Now, with less than 24 hours until the U.S. takes on Japan for its first World Cup title since 1999 (Sunday, 2:45 ET, ESPN), Sundhage faces choices even bigger than those that decided the semifinal. The sort of coach who might celebrate victory with an air guitar solo or sing Simon and Garfunkel at a press conference, the Swedish-born Sundhage has often seen her tactics and roster management overshadowed by her quirky off-field personality. The irony there is that the latter plays a big role in the former -- Sundhage's (seemingly) laid-back, carefree approach to life is mirrored in her cautious, let-the-players-work-through-their-
Despite frustrating some of the more rabid followers of the USWNT, it's an approach that's paid impressive dividends during the Americans' World Cup run. After left back Amy LePeilbet's howler of a performance in the 2-1 group-stage loss to Sweden, the calls for her benching were long and loud. But Sundhage opted for a more subtle adjustment, moving veteran Christie Rampone from the right to the left of the U.S.'s central defense to give LePeilbet more support; the result was the American backline's best outing of the tournament against Brazil.
That win did come at the cost of a semifinal suspension for the U.S.'s other central defender, the red-carded Rachel Buehler. Many USWNT supporters suggested Sundhage replace Buehler by moving LePeilbet to her more natural central defensive position and starting the promising Stephanie Cox at left back. Instead Sundhage kept LePeilbet in place, simply moved the untested Becky Sauerbrunn into the starting lineup in Buehler's spot, and watched Sauerbrunn play the game of her young career against the French.
But just as it became necessary to yank Lloyd to turn the tide against the French, so winning a championship against a poised, confident Japanese side will likely require Sundhage to once again make some bolder decisions than she might be comfortable with.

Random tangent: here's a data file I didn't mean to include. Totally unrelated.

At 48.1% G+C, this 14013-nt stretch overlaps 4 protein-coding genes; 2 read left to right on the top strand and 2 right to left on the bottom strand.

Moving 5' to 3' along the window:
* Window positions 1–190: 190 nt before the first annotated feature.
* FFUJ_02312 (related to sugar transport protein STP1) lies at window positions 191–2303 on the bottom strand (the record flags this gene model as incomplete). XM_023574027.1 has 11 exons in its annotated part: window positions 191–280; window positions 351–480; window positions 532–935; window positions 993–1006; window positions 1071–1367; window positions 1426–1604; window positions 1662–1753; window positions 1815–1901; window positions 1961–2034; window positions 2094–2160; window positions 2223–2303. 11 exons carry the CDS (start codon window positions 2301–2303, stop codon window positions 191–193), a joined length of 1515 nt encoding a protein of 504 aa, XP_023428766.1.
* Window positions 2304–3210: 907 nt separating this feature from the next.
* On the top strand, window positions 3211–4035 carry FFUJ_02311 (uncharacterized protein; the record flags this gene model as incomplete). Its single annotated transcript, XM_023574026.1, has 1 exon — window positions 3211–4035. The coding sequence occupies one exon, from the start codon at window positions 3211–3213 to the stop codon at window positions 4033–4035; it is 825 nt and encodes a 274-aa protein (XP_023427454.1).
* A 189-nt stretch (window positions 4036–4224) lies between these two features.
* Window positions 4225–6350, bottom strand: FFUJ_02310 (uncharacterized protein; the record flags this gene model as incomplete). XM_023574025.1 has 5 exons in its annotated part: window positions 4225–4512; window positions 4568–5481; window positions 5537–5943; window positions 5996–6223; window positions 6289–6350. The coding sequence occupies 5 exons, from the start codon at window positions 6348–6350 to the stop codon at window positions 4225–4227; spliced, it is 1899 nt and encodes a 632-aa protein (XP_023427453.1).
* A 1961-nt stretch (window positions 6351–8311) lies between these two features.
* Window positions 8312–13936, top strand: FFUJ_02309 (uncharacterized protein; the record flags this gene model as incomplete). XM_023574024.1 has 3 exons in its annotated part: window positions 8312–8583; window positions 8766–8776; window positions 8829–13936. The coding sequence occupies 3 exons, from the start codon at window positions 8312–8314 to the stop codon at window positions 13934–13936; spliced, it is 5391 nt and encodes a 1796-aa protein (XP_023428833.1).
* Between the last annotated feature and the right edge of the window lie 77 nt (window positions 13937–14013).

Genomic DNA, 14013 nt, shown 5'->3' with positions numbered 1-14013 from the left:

Forward Amy Rodriguez, for instance, has started every game of the tournament, but has yet to find the net. Is it time to give the enterprising Morgan the start instead? The U.S. has frequently struggled to maintain possession and faces an even bigger challenge to do so against the technically gifted Japanese. Though the U.S. rarely plays with a five-woman midfield, might it be worth doing so to keep Lloyd and fellow central midfielder Shannon Boxx from being overrun, as they were against the French? And then there's Rapinoe, easily the best American player on the field in the semifinal. As stocked as the U.S. is at her wide midfield slot, shouldn't there be a spot for her in the starting lineup somewhere?
Those questions aren't easy to answer, which is why even the happy-go-lucky Sundhage is no doubt feeling the weight of the World Cup at this very moment. Stick too closely to her conservative guns or experiment too wildly, and she blows the biggest opportunity the U.S. has enjoyed in more than a decade in front of the biggest audience of her and her players' careers. Correctly weigh her cautious instincts with the right amount of aggression, though, and she wins the championship that etches her name alongside those of Anson Dorrance and Tony DiCicco as one of the greatest coaches in USWNT history.
By this time tomorrow, a new Women's World Cup champion will be crowned. And for the U.S.A., it all hangs in its manager's balance.